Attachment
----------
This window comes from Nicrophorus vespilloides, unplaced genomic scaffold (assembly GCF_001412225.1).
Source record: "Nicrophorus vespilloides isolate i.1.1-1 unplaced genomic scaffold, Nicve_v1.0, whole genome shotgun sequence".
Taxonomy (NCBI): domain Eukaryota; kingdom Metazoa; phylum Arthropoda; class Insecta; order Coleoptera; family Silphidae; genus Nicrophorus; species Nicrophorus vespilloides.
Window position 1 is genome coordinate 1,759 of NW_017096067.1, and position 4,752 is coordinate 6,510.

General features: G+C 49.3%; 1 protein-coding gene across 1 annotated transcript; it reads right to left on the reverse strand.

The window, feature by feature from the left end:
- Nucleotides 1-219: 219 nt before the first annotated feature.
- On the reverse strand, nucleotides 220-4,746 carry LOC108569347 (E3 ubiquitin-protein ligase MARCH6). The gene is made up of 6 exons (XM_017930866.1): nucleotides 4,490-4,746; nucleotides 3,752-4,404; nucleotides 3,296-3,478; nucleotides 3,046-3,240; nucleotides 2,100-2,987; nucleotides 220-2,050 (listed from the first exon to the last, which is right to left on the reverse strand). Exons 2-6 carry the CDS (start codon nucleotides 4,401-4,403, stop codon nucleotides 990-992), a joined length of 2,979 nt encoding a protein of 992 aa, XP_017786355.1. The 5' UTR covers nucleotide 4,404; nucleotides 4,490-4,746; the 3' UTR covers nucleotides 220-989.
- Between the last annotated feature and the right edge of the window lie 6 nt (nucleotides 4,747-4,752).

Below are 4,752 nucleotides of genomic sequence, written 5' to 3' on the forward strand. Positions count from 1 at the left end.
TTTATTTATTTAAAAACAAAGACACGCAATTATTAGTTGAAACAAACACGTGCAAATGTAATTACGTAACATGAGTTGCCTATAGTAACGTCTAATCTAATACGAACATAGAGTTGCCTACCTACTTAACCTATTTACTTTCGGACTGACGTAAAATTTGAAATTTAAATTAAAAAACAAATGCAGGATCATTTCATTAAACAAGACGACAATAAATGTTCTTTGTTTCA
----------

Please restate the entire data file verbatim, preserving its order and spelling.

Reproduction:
This window comes from Nicrophorus vespilloides, unplaced genomic scaffold (assembly GCF_001412225.1).
Source record: "Nicrophorus vespilloides isolate i.1.1-1 unplaced genomic scaffold, Nicve_v1.0, whole genome shotgun sequence".
Taxonomy (NCBI): domain Eukaryota; kingdom Metazoa; phylum Arthropoda; class Insecta; order Coleoptera; family Silphidae; genus Nicrophorus; species Nicrophorus vespilloides.
Window position 1 is genome coordinate 1,759 of NW_017096067.1, and position 4,752 is coordinate 6,510.

General features: G+C 49.3%; 1 protein-coding gene across 1 annotated transcript; it reads right to left on the reverse strand.

The window, feature by feature from the left end:
- Nucleotides 1-219: 219 nt before the first annotated feature.
- On the reverse strand, nucleotides 220-4,746 carry LOC108569347 (E3 ubiquitin-protein ligase MARCH6). The gene is made up of 6 exons (XM_017930866.1): nucleotides 4,490-4,746; nucleotides 3,752-4,404; nucleotides 3,296-3,478; nucleotides 3,046-3,240; nucleotides 2,100-2,987; nucleotides 220-2,050 (listed from the first exon to the last, which is right to left on the reverse strand). Exons 2-6 carry the CDS (start codon nucleotides 4,401-4,403, stop codon nucleotides 990-992), a joined length of 2,979 nt encoding a protein of 992 aa, XP_017786355.1. The 5' UTR covers nucleotide 4,404; nucleotides 4,490-4,746; the 3' UTR covers nucleotides 220-989.
- Between the last annotated feature and the right edge of the window lie 6 nt (nucleotides 4,747-4,752).

Below are 4,752 nucleotides of genomic sequence, written 5' to 3' on the forward strand. Positions count from 1 at the left end.
TTTATTTATTTAAAAACAAAGACACGCAATTATTAGTTGAAACAAACACGTGCAAATGTAATTACGTAACATGAGTTGCCTATAGTAACGTCTAATCTAATACGAACATAGAGTTGCCTACCTACTTAACCTATTTACTTTCGGACTGACGTAAAATTTGAAATTTAAATTAAAAAACAAATGCAGGATCATTTCATTAAACAAGACGACAATAAATGTTCTTTGTTTCA